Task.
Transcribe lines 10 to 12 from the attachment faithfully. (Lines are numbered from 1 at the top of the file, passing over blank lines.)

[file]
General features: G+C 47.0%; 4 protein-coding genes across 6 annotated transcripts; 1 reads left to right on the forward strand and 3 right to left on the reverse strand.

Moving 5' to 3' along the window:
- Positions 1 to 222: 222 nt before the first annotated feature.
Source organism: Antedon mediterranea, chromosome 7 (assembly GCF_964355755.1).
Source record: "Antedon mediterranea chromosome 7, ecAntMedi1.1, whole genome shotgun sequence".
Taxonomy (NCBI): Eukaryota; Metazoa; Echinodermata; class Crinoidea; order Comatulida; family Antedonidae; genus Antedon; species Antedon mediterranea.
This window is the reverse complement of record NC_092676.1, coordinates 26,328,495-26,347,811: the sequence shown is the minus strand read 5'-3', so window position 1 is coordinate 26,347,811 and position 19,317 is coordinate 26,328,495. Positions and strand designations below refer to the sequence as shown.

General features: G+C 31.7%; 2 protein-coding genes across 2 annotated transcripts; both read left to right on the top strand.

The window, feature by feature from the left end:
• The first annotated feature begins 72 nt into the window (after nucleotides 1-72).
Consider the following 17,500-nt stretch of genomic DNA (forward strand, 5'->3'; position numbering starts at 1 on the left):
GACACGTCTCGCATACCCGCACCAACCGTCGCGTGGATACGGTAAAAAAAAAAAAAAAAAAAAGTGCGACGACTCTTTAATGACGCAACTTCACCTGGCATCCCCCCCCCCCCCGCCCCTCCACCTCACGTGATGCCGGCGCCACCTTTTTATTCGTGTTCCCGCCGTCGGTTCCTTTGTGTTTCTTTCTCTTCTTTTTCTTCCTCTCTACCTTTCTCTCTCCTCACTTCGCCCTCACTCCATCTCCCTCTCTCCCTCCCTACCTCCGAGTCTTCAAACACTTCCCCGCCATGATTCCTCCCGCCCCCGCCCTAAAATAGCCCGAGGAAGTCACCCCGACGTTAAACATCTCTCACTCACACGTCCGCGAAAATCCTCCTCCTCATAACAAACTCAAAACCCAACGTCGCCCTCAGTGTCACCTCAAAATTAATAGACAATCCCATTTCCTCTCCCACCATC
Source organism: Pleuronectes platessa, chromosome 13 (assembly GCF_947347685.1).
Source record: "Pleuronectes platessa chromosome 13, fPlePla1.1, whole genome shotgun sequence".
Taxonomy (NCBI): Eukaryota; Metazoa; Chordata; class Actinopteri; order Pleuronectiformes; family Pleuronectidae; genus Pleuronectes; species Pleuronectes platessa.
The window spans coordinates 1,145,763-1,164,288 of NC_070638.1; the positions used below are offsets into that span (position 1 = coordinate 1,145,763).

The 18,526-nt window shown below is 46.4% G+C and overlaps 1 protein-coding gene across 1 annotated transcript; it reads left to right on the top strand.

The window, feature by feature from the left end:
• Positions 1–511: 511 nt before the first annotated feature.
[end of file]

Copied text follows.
• The first annotated feature begins 72 nt into the window (after nucleotides 1-72).
Consider the following 17,500-nt stretch of genomic DNA (forward strand, 5'->3'; position numbering starts at 1 on the left):
GACACGTCTCGCATACCCGCACCAACCGTCGCGTGGATACGGTAAAAAAAAAAAAAAAAAAAAGTGCGACGACTCTTTAATGACGCAACTTCACCTGGCATCCCCCCCCCCCCCGCCCCTCCACCTCACGTGATGCCGGCGCCACCTTTTTATTCGTGTTCCCGCCGTCGGTTCCTTTGTGTTTCTTTCTCTTCTTTTTCTTCCTCTCTACCTTTCTCTCTCCTCACTTCGCCCTCACTCCATCTCCCTCTCTCCCTCCCTACCTCCGAGTCTTCAAACACTTCCCCGCCATGATTCCTCCCGCCCCCGCCCTAAAATAGCCCGAGGAAGTCACCCCGACGTTAAACATCTCTCACTCACACGTCCGCGAAAATCCTCCTCCTCATAACAAACTCAAAACCCAACGTCGCCCTCAGTGTCACCTCAAAATTAATAGACAATCCCATTTCCTCTCCCACCATC